This week the economic news releases start on Tuesday with the release of the latest Consumer Confidence figure (March reading) as measured by the US government, with expectations that the figure will have changed very little since the end of February reading. If we see a downward deviation from this expected reading it could show that the stock market volatility is starting to adversely impact the overall consumer confidence in the US. On Wednesday, the third estimate for fourth quarter GDP here in the US is set to be released with expectations that the second estimate of 2.5 percent growth will be revised higher to 2.6 percent growth. This release should have limited impact on the markets if it comes in close to expectations. On Thursday (last business day of the week) personal income and spending as well as PCE prices will be released. Personal income and spending are anticipated to have increased slightly during February, while price inflation is expected to remain subdued. In addition to the above scheduled economic news releases, there will be speeches made by 6 different Fed officials this week as the Fed outlines and potentially elaborates on its decision to raise rates last week at the March FOMC meeting and what it could mean for future FOMC meetings.

 

Interesting Fact — Soy in everything!

 

One acre of soybeans can make 82,368 crayons.

Soy-based products can include: wood stains, concrete stains, caulking, paint, insulation, foam, candles, beauty supply products and much more!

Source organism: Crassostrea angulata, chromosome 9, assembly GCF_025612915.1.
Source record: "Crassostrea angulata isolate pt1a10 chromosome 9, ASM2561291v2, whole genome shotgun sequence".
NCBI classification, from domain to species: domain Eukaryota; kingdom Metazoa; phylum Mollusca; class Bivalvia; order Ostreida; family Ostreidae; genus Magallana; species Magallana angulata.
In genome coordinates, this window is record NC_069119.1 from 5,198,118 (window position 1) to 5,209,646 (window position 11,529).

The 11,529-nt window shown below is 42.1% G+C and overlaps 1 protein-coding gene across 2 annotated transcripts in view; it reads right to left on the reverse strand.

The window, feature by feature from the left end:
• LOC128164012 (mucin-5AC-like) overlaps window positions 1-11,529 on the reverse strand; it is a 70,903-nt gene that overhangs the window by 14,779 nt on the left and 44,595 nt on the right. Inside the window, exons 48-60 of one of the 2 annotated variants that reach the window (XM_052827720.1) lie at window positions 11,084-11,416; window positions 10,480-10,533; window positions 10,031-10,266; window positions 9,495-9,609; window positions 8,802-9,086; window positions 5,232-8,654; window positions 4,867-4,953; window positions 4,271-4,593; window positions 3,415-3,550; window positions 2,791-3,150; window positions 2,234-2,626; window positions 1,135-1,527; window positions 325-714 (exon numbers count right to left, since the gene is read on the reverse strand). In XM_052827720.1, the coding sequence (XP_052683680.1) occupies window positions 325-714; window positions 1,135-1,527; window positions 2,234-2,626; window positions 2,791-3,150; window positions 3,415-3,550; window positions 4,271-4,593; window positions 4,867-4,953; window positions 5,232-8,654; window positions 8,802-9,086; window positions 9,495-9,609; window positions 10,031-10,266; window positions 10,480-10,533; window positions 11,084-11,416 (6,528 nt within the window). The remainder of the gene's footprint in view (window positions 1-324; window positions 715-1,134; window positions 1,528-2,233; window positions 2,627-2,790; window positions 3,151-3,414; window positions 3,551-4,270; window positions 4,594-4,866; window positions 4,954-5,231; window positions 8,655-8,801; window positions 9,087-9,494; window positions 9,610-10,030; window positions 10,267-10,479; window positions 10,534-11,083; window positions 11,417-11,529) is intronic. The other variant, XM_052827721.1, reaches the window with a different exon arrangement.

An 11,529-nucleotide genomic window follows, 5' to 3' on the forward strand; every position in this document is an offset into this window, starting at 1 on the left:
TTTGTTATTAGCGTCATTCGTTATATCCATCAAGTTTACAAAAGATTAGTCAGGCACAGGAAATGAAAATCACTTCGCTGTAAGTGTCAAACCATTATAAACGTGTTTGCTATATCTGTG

More than 90 percent of America’s daily newspapers use soy ink.

Biodiesel is a clean burning fuel produced from U.S renewable resources, including soybeans.

Soy is the leading U.S. agricultural export, valued at more than $23 billion.

 

Source: soystats.com

For a PDF version of the below commentary please click here Weekly Letter 3-19-2018

Commentary quick take:

 

  • Major developments:
    • Markets moved lower for the week
    • Consumer sentiment highest since April 2004
    • Four rate hikes could be in the cards

 

  • US:
    • Markets moved lower
    • PA special election upset
    • Rex Tillerson is out

 

  • Global:
    • Trade war talk continues
    • Brexit deadline extended 21 months
    • Putin won the election

 

  • Hybrid investments strategy update:
    • No changes over the course of the past week

 

  • This week for the markets:
    • Political uncertainty
    • FOMC March meeting
    • Dot Plot and expectations from Fed

 

  • Interesting Fact: Geoffrey the Giraffe